I have to admit that this fabric still surprised me, but more about that later.
I opted for Butterick Pattern 4386, which I've used a few times before. I may be stuck in a rut with this one as it is, hands down, my favourite pattern to use for work outfits. Hopefully no one notices. I use different fabric and there are enough variations to this pattern to ring the changes. One tip I will give is that, as long as you're not adding the waist sash, it's best to ignore the instructions and fit the zip before you sew up the side seams. Otherwise you end up fitting a zip into a tube. Not an easy process.
Back to the fabric. There was no noticeable shrinkage when I pre-washed the fabric. I line dried it. The fabric length kept its shape and the colour remained strong. It has no stretch. There were no obvious undyed patches on the surface. Lining up the grainlines was a doddle as the grain of the fabric is obvious. I still checked it, but there was less fussing around, making it a good choice for beginners to use.
To cut down on the bulk at the seams and neckline, I used other fabric for the facing and the sleeves. For the neck facing, I dug around in my stash for a floral cotton poplin. It doesn't show when I wear it, but looks so pretty on the hanger and cuts the weight of the neckline.
I need to move my arms around easily in this dress and I wasn't convinced that the sleeves in this fabric would aid movement. Maybe a less narrow sleeve shape and a roomier armhole would have worked, but this pattern design had no excess room for manoeuvring. So instead I went for a Lace Fabric for the sleeves. In retrospect, I might have made them longer to create balance, but there you go. I would never finish anything if I didn't stick to the 80/20 rule.
I finished the armhole seams with cotton binding to stop the cut edge of the lace scratching the delicate skin, under my arm. It worked. I can move and it helps to keep me cool too, with no chaffing. The lace also visually breaks up the solid fabric too. Adding interest.
Progress went well with the dress. It was easy to sew up. I altered the darts a tad as usual, to fit my shape. So easy to add topstitching to the edges to give a crisper finish. Then I tried it on. It fitted. Perfect, but the plain fabric was too much. A certain member of the family, who will remain nameless, pointed out that it reminded him of a nurse's uniform.
He was right. Looking in the mirror, I could see his point. Not the image I was going for. Even worse, the front of the dress looked like an endless wall of blue, going from my neck to my ankles. A wee bit boring, despite the lace sleeves. I needed to add some interest.
Never to be defeated, I dived into my ribbon drawer. First up, I added daisies to the neckline. I had a small length of big daisies and a slightly longer length of small daisies. Neither would cover the front of the neckline by themselves. Instead, I cut them up into individual daisies and mixed the flowers up. I sat out in the garden and spent a glorious, quiet hour, hand stitching all the flowers onto the dress. I'm truly pleased with the result.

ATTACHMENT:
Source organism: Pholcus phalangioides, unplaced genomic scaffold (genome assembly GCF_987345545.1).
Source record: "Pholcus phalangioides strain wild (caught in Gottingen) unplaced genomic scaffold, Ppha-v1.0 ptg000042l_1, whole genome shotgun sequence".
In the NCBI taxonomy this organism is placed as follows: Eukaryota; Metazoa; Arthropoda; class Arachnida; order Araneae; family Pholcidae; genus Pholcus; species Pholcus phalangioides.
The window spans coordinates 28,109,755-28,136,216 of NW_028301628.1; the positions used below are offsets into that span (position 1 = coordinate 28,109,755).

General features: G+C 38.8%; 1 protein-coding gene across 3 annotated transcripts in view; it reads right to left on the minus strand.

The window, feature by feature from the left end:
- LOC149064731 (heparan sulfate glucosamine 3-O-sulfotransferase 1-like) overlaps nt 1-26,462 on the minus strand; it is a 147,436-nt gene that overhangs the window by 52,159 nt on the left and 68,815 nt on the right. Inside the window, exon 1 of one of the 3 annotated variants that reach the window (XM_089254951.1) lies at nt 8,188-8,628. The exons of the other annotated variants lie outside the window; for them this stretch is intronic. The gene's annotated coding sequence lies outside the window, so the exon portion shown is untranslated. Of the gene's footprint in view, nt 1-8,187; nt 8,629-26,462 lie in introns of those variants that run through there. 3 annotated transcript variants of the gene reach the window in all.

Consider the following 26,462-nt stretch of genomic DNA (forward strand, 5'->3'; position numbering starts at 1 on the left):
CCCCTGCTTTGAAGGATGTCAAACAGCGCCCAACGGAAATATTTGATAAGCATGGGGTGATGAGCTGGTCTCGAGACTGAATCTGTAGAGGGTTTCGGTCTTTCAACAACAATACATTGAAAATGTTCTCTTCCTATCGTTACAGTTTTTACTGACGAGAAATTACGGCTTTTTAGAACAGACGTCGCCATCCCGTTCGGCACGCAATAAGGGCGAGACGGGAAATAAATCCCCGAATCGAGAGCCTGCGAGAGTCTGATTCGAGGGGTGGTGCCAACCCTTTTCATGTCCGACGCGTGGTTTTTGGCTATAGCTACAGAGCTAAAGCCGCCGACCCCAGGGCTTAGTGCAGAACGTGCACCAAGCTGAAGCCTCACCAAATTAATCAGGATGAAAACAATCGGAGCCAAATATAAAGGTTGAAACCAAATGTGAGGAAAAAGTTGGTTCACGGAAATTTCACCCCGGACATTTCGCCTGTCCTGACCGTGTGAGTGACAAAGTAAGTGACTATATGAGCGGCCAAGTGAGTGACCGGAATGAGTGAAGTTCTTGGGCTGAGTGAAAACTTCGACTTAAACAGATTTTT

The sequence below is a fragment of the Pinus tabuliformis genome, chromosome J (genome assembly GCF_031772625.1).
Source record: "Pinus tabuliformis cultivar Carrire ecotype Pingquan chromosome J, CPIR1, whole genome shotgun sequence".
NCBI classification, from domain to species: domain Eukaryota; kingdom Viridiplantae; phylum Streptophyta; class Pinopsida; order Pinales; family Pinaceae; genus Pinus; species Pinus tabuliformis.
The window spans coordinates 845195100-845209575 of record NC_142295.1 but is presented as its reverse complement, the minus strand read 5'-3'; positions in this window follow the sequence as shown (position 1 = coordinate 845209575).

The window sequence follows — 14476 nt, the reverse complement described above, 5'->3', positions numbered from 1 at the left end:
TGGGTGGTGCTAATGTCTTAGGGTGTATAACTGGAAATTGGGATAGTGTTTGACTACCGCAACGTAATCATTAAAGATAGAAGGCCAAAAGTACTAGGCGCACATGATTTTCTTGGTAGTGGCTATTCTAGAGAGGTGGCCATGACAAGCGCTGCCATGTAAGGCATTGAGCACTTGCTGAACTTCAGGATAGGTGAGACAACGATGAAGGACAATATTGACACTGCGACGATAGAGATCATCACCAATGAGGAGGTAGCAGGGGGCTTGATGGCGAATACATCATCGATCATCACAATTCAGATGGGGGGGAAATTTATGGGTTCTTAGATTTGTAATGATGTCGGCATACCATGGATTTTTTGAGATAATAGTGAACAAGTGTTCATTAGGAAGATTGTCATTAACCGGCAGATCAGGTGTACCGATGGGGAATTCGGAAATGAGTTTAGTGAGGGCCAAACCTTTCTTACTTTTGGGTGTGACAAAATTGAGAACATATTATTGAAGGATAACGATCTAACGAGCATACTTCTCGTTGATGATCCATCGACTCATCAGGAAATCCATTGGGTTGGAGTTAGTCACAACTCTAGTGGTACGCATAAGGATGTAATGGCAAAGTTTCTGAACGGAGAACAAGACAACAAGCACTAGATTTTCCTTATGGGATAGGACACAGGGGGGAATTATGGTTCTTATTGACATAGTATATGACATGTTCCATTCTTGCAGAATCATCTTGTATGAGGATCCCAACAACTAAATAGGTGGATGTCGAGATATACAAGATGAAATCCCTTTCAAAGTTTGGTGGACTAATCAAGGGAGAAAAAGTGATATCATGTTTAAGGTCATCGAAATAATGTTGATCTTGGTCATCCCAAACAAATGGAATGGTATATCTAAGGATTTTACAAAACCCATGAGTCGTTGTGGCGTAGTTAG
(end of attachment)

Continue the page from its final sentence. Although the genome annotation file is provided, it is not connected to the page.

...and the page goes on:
The daisies helped, but I needed something else. The obvious choice was to break up the length of the dress with pockets. Plus, who doesn't like pockets in their dresses? Again I searched my trimmings drawer for daisies. I still had a few of the small daisies. To these, I added a different white flower and a red ribbon, on each of the pockets.
It was starting to look less like a uniform. More a pocketful of posies.
Now on to the part about how the fabric surprised me. Whilst working on the darts, I somehow snipped the smallest of holes, below the dart. Grrr! I couldn't ignore it as it was showing up as a light blue/white against the blue of the fabric. The fabric is woven and then dyed blue, which means that the white of the original fabric will show through at the cut edges. Or small accidental snips, in my case.
I mended the hole and used a fabric dye pen, to cover up the white. Not perfect, but it certainly didn't shout out anymore.
Now I'm a big believer in working with a fabric's features, rather than against them. It struck me that I could use it's property of showing the half dyed white, to my advantage. I hadn't tackled the hem yet and I could see a way to use this contrast property.
I knew I wanted to reduce the bulk at the hem. Folded over it might be rigid, which would make the hem stick out and not move as I wanted it to. I couldn't leave the hem unfinished as I'd be creating a trail of blue frayed cotton, wherever I went. I also wanted to add a bit more interest to help the daisies at the neckline and pockets.
So, I frayed the hem.
Fraying is very easy to do. Not as quick an option as you may imagine, if you've never tried. One of my favourite off-the-shelf, linen dresses has a frayed hem and I love it. I knew it would work in the same way for this canvas fabric. Using my existing dress as a template, I sewed a tight zig zag stitch all around the hem. About an inch away from the edge of the bottom of the dress. Next I pulled out the horizontal weft of the fabric. It took a good few hours, or maybe it just felt like it, to pull all the threads out.